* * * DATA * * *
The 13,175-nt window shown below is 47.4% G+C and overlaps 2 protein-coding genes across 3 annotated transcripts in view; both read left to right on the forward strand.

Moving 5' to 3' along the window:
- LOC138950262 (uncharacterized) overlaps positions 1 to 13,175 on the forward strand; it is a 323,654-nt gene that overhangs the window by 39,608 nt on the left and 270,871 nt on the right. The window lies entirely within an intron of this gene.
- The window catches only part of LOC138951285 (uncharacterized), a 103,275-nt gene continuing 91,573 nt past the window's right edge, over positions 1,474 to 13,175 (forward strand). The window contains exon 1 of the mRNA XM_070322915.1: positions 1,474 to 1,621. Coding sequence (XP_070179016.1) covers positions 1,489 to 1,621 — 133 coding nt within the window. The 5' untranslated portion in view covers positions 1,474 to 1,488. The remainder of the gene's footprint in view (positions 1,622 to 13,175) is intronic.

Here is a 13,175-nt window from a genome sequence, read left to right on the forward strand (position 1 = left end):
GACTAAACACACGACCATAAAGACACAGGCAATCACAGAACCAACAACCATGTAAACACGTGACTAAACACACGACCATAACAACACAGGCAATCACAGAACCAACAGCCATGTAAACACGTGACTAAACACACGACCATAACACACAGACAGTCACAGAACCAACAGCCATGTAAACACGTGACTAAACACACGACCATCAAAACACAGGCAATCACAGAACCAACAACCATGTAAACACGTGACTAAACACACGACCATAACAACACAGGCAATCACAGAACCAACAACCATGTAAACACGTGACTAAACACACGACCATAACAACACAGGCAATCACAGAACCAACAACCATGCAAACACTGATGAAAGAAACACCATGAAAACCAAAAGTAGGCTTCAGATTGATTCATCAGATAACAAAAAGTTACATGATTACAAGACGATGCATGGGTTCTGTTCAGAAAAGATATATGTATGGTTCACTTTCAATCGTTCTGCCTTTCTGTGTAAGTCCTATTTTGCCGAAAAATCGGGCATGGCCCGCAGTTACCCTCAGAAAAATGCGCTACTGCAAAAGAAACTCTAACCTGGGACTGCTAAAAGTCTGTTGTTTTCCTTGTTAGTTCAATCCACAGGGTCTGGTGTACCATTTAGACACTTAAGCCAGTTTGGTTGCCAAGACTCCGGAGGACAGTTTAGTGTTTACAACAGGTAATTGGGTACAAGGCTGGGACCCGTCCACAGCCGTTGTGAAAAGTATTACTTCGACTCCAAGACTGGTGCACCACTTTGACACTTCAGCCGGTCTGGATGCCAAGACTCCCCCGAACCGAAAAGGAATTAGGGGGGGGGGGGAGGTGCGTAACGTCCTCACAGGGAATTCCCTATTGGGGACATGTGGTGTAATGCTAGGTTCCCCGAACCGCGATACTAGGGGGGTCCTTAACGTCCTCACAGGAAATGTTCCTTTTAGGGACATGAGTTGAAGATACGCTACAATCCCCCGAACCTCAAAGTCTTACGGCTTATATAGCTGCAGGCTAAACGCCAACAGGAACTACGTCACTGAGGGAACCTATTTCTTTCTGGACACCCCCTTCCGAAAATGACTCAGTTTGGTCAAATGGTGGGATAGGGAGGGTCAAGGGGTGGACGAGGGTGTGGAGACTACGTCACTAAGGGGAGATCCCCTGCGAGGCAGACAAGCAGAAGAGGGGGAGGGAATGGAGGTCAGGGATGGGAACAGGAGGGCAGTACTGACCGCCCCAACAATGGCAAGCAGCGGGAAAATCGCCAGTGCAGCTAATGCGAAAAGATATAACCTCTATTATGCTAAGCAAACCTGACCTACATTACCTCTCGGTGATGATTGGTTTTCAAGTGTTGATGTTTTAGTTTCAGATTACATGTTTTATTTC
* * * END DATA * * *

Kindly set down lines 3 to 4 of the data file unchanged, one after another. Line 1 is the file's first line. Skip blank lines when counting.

- LOC138950262 (uncharacterized) overlaps positions 1 to 13,175 on the forward strand; it is a 323,654-nt gene that overhangs the window by 39,608 nt on the left and 270,871 nt on the right. The window lies entirely within an intron of this gene.
- The window catches only part of LOC138951285 (uncharacterized), a 103,275-nt gene continuing 91,573 nt past the window's right edge, over positions 1,474 to 13,175 (forward strand). The window contains exon 1 of the mRNA XM_070322915.1: positions 1,474 to 1,621. Coding sequence (XP_070179016.1) covers positions 1,489 to 1,621 — 133 coding nt within the window. The 5' untranslated portion in view covers positions 1,474 to 1,488. The remainder of the gene's footprint in view (positions 1,622 to 13,175) is intronic.